HBT Supporter
Joined
Nov 26, 2010
Messages
14,460
Reaction score
5,181
Location
Solway
Would this do the trick - not sure whether a corona mill is a brand or a style or both - or whether I'd need the "original" - this retails around €40 ( $42 ) delivered for me - http://www.ebay.ie/itm/161924707540?_trksid=p2055119.m1438.l2649&ssPageName=STRK:MEBIDX:IT
This is identical to the mill I use. Note that the grinding plates have no shield over the top. You may find that the milled grains go everywhere with this. Some have a shield over top of the plates to help control where the milled grains end up.

I slip a plastic bag over the plates and fasten it around the neck of the grinder with clothes pins. I use gallon size bags because they are easy to control when adding the grains to the mash. One fill of the hopper makes enough milled grains in a gallon Ziplock bag to one-hand dump while stirring with the other. I use a whisk to stir as it breaks up dough balls better than the spoon I used to use.

There is an entire thread on how to modify the Corona style mill for brewing.

https://www.homebrewtalk.com/showthread.php?t=90849

It's worth a look just for the pictures. You may even want to read part of it.:D
 
Joined
Dec 26, 2013
Messages
3,227
Reaction score
3,163
I second the Corona Mill option (I think mine is actually a Victoria, but same thing). I disagree that hand cranking is a pain .. I ran mine with a drill one time only and thought I was in a dust storm. For me part of the therapy of brewing is crushing. Also, if you cannot crush finer for your next batch - mash longer. The longer the grain is in contact with hot water, the greater the chance of saturation which increases extraction.
 
OP
byronyasgur

byronyasgur

Well-Known Member
Joined
Nov 14, 2016
Messages
208
Reaction score
17
What was the grain bill for your wheat beer
70% wheat, 30% Maris otter

Will have a look - I was watching John Palmer's video on it too

This is identical to the mill I use. Note that the grinding plates have no shield over the top. You may find that the milled grains go everywhere with this. Some have a shield over top of the plates to help control where the milled grains end up.

I slip a plastic bag over the plates and fasten it around the neck of the grinder with clothes pins. I use gallon size bags because they are easy to control when adding the grains to the mash. One fill of the hopper makes enough milled grains in a gallon Ziplock bag to one-hand dump while stirring with the other. I use a whisk to stir as it breaks up dough balls better than the spoon I used to use.

There is an entire thread on how to modify the Corona style mill for brewing.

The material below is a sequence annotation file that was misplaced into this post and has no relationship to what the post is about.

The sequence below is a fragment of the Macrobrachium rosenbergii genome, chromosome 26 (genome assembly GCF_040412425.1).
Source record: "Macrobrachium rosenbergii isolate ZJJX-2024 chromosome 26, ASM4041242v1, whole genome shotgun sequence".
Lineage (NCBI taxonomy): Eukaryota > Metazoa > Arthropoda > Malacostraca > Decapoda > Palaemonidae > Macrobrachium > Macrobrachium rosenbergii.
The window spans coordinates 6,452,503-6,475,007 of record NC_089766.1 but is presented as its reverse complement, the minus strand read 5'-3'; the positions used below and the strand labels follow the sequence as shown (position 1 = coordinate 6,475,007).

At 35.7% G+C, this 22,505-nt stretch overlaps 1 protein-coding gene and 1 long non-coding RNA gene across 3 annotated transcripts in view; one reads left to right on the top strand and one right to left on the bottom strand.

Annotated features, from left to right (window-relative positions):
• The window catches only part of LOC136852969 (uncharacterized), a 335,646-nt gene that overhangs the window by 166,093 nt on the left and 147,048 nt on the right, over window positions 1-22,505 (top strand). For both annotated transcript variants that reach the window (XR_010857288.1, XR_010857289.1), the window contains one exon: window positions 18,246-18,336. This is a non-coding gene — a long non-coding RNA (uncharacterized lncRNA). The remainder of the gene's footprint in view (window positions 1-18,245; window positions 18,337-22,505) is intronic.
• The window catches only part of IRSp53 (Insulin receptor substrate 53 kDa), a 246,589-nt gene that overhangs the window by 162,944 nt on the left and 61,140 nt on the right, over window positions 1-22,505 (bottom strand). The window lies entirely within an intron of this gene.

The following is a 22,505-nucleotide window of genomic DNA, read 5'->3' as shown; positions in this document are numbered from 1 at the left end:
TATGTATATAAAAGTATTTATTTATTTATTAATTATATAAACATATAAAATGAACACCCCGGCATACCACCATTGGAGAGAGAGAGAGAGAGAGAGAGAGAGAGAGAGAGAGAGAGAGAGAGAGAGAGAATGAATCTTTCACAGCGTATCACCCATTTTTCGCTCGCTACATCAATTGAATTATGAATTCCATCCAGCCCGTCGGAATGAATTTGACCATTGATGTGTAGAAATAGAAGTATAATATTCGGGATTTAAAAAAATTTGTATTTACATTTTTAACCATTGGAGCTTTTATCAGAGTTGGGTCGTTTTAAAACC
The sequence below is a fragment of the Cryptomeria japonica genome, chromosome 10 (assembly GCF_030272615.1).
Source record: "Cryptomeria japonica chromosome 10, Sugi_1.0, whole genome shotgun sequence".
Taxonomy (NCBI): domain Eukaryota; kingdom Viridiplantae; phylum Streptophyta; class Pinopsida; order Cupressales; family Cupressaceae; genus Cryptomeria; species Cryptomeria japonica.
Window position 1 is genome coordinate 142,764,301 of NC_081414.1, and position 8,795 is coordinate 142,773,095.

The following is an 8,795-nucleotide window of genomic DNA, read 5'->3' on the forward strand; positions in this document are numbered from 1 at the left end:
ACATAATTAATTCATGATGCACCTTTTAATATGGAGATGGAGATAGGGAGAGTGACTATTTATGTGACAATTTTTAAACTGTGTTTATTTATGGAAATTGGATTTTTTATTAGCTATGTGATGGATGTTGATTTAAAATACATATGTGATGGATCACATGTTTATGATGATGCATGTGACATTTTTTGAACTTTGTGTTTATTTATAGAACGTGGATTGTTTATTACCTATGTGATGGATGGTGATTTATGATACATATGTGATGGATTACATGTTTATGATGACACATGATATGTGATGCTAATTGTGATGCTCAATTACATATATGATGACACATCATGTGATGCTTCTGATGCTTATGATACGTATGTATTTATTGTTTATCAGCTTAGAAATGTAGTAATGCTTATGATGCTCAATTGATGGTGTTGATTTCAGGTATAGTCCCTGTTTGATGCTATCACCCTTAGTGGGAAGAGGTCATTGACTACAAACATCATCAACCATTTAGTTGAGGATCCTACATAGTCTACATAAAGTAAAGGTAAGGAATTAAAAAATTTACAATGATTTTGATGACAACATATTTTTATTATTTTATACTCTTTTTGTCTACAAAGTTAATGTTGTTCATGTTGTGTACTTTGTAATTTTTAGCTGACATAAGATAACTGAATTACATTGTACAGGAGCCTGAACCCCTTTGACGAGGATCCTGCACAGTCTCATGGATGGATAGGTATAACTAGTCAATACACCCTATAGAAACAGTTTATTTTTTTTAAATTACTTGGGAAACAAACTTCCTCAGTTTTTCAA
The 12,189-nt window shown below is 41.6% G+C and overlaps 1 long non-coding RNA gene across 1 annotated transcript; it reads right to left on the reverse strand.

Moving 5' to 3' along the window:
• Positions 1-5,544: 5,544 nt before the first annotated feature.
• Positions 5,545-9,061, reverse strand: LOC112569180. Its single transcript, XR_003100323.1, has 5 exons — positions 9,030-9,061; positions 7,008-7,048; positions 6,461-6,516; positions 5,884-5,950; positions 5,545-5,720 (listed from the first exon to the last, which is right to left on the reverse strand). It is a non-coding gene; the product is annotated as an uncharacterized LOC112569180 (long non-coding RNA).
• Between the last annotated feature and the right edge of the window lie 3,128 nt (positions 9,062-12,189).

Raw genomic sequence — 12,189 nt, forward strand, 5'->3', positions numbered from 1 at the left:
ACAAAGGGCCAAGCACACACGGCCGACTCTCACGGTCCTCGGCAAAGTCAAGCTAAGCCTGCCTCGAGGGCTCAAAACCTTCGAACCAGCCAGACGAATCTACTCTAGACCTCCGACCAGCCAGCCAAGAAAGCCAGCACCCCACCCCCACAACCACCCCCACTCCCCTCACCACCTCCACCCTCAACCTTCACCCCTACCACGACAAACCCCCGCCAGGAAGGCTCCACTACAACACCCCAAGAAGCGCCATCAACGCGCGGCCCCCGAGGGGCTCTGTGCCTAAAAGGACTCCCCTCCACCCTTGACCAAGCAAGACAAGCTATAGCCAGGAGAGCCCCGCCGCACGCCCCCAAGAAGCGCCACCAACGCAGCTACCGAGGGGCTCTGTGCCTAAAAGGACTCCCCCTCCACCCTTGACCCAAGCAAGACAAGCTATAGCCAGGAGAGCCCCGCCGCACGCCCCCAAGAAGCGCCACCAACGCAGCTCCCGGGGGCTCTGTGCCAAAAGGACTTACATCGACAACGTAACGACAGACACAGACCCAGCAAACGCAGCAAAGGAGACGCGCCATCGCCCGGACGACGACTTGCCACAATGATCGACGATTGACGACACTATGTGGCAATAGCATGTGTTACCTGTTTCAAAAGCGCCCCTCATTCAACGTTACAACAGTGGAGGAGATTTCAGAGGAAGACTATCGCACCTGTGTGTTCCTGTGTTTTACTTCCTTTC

https://www.homebrewtalk.com/showthread.php?t=90849

It's worth a look just for the pictures. You may even want to read part of it.:D
great tips there, thanks


Also, if you cannot crush finer for your next batch - mash longer. The longer the grain is in contact with hot water, the greater the chance of saturation which increases extraction.
hmm ... I mashed this one 70 mins though - would there be any point in going much longer?
 
Joined
Dec 26, 2013
Messages
3,227
Reaction score
3,163
hmm ... I mashed this one 70 mins though - would there be any point in going much longer?
Take a look at biabrewer .. these are the aussies who helped pioneer BIAB. They are big propnents of a 90 minutes mash and tend to lean toward that working well regardless of crush. I tend to get best results from a (relatively) fine crush - on my Corona style mill - and a longer mash.


http://www.biabrewer.info/
 

rhys333

Supporting Member
HBT Supporter
Joined
May 27, 2013
Messages
2,953
Reaction score
962
Location
Edmonton
While we're all chipping in...
If the cause is crush size and you can't change that for your next batch, just add in a sparge. Do your biab mash at 1.35qt/lb and reserve the rest for a dunk sparge. I do this myself and your efficiency should improve.
 

stever1000

Well-Known Member
Joined
Oct 15, 2014
Messages
822
Reaction score
49
As said already, your sucky efficiency is due to your LHBS' mill having a gap way too wide to crush the narrow wheat (or rye) kernels. Many will drop right through without being crushed/milled.
What size gap should wheat/rye be crushed vs barley? I have my barley crusher set to 0.035" but I don't want to crush too fine because I recirculate

Thanks :mug:
 

IslandLizard

Progressive Brewing
Staff member
Mod
Lifetime Supporter HBT Supporter
Joined
Jan 9, 2013
Messages
16,703
Reaction score
6,838
Location
Pasadena, MD
What size gap should wheat/rye be crushed vs barley? I have my barley crusher set to 0.035" but I don't want to crush too fine because I recirculate

Thanks :mug:
I mill Barley at a 0.032-0.034" gap (regular credit card). All small kernel grain, like rye, wheat, oats, as well as all flaked goods separately from barley using a 0.024-0.026" gap (American Express junk mail card) on my 2 roller Monster Mill. So every milling session I typically have to adjust the gap once, either up or down from the last setting. But efficiency is great (80%+).

I milled Triticale, really small skinny kernels, and buckwheat groats on 0.008-0.010" (feeler gauge). The knurl was very close to touching. Haven't tried millet yet. ;) Not sure if it needs milling.